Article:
As a member of the grain elevator community, we often wear multiple hats over the course of a season; accountant, PR rep, grader, dispatcher, merchandiser, etc. Sometimes we have no choice but to wear all the hats simultaneously (looking at you, feedmill-rejected truck load of wet corn at 5:00 on a Friday). However, this time of year a lot of us are focusing pretty hard on one job in particular; that of the grain originator. Ever since the first market rally of the spring a few months ago efforts to get grain bought have kicked into high gear. Coupled with the fact that we now stand on the cusp of what appears to be another good crop, now is a critical time to determine just how effective your origination program truly is. If we do indeed have a big crop, the situation is shaping up to be one in which bushels could be competing for space, instead of the other way around. Does your origination plan address this possibility; that is, are you in a position to control your space and help the farmer sell profitability when the opportunity arises?
If so, great. Now comes the tougher question; do your customers understand why you buy grain the way you do, and why you don’t buy grain the way you don’t? It is one thing for us to have a keen understanding and awareness of why we offer the origination programs that we do, but do our customers share in the same comprehension? Taking this thought experiment one step further, if our customers do truly understand why we utilize simple profit per acre based target contracts instead of bull-floor-butterfly-double obligation contracts, do they demonstrate competency towards this end? That is, do they act on these offerings? A lot of folks comprehend the idea that recycling is a good thing for society, but how many in the general population are competent recyclers?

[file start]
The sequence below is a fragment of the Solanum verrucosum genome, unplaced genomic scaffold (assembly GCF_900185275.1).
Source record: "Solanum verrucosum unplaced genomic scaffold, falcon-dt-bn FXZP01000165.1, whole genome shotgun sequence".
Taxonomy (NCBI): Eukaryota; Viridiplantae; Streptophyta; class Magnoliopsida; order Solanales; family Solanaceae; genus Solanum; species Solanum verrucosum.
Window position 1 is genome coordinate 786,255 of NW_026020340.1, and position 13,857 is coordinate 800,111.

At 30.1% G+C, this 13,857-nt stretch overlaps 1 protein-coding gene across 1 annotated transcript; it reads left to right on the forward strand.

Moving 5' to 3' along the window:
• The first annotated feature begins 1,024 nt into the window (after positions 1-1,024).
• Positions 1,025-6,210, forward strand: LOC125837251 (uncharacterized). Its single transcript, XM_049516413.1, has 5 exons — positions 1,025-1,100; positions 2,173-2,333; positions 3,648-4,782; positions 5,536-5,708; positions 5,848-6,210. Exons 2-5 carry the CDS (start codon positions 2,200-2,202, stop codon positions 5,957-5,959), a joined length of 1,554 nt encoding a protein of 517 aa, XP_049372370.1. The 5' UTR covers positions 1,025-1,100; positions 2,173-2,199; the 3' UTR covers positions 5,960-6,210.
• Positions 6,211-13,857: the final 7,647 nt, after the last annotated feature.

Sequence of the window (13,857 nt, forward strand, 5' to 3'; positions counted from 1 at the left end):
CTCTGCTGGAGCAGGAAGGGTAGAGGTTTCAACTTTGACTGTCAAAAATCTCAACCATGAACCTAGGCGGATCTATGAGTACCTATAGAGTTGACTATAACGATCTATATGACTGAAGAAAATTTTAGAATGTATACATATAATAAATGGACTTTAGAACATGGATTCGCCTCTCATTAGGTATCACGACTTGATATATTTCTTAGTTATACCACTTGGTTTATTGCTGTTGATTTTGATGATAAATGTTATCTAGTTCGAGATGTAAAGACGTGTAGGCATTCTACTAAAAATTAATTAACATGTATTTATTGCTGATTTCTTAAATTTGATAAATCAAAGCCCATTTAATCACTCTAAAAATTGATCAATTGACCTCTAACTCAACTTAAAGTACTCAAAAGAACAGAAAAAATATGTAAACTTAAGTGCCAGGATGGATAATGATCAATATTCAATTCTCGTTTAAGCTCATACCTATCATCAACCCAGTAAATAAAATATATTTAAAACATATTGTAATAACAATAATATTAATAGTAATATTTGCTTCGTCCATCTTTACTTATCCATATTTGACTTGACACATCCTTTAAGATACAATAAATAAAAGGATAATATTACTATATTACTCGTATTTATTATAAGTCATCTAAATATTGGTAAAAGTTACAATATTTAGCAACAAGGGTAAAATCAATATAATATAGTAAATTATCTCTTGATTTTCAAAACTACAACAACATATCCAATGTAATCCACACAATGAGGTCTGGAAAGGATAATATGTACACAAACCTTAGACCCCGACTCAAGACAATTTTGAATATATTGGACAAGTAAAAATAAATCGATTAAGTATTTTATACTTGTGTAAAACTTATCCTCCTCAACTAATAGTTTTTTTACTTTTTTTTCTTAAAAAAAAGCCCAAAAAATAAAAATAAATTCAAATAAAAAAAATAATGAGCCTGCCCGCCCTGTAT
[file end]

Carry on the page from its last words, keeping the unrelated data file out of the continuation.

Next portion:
I recently conducted a poll on Twitter aimed at trying to get a handle on this very idea of comprehension and competency. The folks I follow, and those that in return follow me, on this platform include many grain elevator folks and farmers from across North America, so I feel like had covered a good demographic for such a survey. I posed this question: Do you think that most farmers believe grain marketing is a zero sum game with buyers? Yes or No. What would your guess be as to the percentage of respondents that fell into each camp? 59% replied that YES they do indeed believe most farmers feel that way. This should be an indication that maybe the reason some of us aren’t getting the amount of grain bought that we think we should, especially given the recent rallies in farm commodities, is that our producers may not have as good an understanding of what we’re trying to accomplish in our origination programs as we think they do. And without this comprehension, how can we expect them to competently act upon these opportunities?
A good friend of mine once said, “Before you can solve the puzzle, you have to make sure all the pieces are picture side up.” Assuming we know our customers’ perception of our origination programs can and will lead to frustration by one party or the other. Take the steps necessary to show them what the end picture should look like, and stay on message. Is the next bushel that comes in one that is mutually beneficial to all involved? It should be.